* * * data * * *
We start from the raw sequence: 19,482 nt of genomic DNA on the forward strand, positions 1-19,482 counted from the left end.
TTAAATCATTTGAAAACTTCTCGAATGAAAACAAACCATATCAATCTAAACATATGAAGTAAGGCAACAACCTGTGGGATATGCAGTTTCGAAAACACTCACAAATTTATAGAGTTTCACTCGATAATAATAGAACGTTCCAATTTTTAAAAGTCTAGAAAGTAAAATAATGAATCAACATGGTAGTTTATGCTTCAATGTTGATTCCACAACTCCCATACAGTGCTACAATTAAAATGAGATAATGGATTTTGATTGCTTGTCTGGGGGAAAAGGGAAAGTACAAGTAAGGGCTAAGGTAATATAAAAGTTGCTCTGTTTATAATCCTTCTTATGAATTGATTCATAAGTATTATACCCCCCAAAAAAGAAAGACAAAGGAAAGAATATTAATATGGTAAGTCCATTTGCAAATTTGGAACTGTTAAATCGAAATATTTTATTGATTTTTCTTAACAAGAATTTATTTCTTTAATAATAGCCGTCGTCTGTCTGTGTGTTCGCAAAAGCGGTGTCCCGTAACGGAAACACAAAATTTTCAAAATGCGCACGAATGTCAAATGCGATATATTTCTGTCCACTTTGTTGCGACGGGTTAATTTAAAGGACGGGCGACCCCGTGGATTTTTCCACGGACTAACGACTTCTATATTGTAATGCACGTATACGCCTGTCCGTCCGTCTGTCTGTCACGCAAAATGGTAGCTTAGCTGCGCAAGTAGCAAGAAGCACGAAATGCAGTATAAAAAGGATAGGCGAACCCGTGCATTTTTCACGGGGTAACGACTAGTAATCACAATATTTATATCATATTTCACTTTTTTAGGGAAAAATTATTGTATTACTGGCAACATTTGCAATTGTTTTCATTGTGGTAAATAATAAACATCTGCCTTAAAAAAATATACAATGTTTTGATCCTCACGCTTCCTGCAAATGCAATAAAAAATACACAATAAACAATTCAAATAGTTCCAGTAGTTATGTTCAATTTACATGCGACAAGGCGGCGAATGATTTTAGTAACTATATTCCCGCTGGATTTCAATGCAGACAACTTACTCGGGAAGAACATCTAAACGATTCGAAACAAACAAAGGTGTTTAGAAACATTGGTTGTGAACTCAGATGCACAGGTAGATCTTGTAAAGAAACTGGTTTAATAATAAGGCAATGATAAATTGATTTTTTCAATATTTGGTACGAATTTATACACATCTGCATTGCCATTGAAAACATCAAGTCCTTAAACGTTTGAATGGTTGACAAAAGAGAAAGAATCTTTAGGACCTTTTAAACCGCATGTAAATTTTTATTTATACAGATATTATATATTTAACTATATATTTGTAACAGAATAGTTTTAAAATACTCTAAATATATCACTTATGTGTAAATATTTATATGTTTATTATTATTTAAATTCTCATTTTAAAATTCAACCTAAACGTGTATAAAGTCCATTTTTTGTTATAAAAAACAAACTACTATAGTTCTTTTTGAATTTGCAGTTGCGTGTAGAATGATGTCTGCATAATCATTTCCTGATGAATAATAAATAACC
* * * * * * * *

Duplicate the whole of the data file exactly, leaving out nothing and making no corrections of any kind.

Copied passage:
We start from the raw sequence: 19,482 nt of genomic DNA on the forward strand, positions 1-19,482 counted from the left end.
TTAAATCATTTGAAAACTTCTCGAATGAAAACAAACCATATCAATCTAAACATATGAAGTAAGGCAACAACCTGTGGGATATGCAGTTTCGAAAACACTCACAAATTTATAGAGTTTCACTCGATAATAATAGAACGTTCCAATTTTTAAAAGTCTAGAAAGTAAAATAATGAATCAACATGGTAGTTTATGCTTCAATGTTGATTCCACAACTCCCATACAGTGCTACAATTAAAATGAGATAATGGATTTTGATTGCTTGTCTGGGGGAAAAGGGAAAGTACAAGTAAGGGCTAAGGTAATATAAAAGTTGCTCTGTTTATAATCCTTCTTATGAATTGATTCATAAGTATTATACCCCCCAAAAAAGAAAGACAAAGGAAAGAATATTAATATGGTAAGTCCATTTGCAAATTTGGAACTGTTAAATCGAAATATTTTATTGATTTTTCTTAACAAGAATTTATTTCTTTAATAATAGCCGTCGTCTGTCTGTGTGTTCGCAAAAGCGGTGTCCCGTAACGGAAACACAAAATTTTCAAAATGCGCACGAATGTCAAATGCGATATATTTCTGTCCACTTTGTTGCGACGGGTTAATTTAAAGGACGGGCGACCCCGTGGATTTTTCCACGGACTAACGACTTCTATATTGTAATGCACGTATACGCCTGTCCGTCCGTCTGTCTGTCACGCAAAATGGTAGCTTAGCTGCGCAAGTAGCAAGAAGCACGAAATGCAGTATAAAAAGGATAGGCGAACCCGTGCATTTTTCACGGGGTAACGACTAGTAATCACAATATTTATATCATATTTCACTTTTTTAGGGAAAAATTATTGTATTACTGGCAACATTTGCAATTGTTTTCATTGTGGTAAATAATAAACATCTGCCTTAAAAAAATATACAATGTTTTGATCCTCACGCTTCCTGCAAATGCAATAAAAAATACACAATAAACAATTCAAATAGTTCCAGTAGTTATGTTCAATTTACATGCGACAAGGCGGCGAATGATTTTAGTAACTATATTCCCGCTGGATTTCAATGCAGACAACTTACTCGGGAAGAACATCTAAACGATTCGAAACAAACAAAGGTGTTTAGAAACATTGGTTGTGAACTCAGATGCACAGGTAGATCTTGTAAAGAAACTGGTTTAATAATAAGGCAATGATAAATTGATTTTTTCAATATTTGGTACGAATTTATACACATCTGCATTGCCATTGAAAACATCAAGTCCTTAAACGTTTGAATGGTTGACAAAAGAGAAAGAATCTTTAGGACCTTTTAAACCGCATGTAAATTTTTATTTATACAGATATTATATATTTAACTATATATTTGTAACAGAATAGTTTTAAAATACTCTAAATATATCACTTATGTGTAAATATTTATATGTTTATTATTATTTAAATTCTCATTTTAAAATTCAACCTAAACGTGTATAAAGTCCATTTTTTGTTATAAAAAACAAACTACTATAGTTCTTTTTGAATTTGCAGTTGCGTGTAGAATGATGTCTGCATAATCATTTCCTGATGAATAATAAATAACC